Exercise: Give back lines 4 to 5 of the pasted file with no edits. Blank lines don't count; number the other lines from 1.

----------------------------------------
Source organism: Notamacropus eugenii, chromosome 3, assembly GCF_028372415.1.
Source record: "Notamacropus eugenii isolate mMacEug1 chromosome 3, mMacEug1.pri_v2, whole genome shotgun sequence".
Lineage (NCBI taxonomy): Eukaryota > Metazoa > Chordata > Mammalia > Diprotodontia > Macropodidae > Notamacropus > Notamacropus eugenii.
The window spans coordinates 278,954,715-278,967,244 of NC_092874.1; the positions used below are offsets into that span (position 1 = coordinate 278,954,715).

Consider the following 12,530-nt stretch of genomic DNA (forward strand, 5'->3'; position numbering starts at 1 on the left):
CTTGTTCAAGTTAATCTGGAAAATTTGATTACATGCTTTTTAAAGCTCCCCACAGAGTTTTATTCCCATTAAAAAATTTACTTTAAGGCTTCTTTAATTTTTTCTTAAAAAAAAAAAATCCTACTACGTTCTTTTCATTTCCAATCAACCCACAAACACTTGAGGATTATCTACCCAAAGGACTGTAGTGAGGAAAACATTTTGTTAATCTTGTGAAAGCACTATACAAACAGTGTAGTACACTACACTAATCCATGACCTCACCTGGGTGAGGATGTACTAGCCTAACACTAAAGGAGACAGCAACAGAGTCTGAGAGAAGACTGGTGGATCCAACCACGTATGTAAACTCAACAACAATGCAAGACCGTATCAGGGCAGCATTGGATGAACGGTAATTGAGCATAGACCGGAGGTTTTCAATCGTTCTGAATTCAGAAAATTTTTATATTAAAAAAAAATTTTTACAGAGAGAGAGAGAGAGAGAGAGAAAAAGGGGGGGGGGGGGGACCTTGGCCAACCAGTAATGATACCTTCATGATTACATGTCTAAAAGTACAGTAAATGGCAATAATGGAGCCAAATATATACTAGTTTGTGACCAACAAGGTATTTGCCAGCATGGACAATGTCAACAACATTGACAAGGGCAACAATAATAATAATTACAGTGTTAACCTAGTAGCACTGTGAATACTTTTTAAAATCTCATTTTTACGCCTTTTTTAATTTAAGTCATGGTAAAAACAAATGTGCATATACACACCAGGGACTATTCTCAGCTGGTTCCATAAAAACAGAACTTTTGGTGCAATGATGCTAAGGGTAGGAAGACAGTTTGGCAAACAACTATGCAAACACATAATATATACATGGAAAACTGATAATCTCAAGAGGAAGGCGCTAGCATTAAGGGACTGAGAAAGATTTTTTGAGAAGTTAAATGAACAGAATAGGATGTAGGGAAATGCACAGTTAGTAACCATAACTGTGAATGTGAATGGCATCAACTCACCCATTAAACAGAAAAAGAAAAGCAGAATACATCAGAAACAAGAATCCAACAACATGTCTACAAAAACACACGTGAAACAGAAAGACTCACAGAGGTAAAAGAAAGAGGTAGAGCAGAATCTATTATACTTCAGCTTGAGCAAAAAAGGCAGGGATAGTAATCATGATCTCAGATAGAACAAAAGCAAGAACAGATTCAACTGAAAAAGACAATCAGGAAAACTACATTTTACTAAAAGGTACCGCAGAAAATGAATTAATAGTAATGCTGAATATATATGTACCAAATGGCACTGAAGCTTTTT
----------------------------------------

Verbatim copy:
The window spans coordinates 278,954,715-278,967,244 of NC_092874.1; the positions used below are offsets into that span (position 1 = coordinate 278,954,715).

Consider the following 12,530-nt stretch of genomic DNA (forward strand, 5'->3'; position numbering starts at 1 on the left):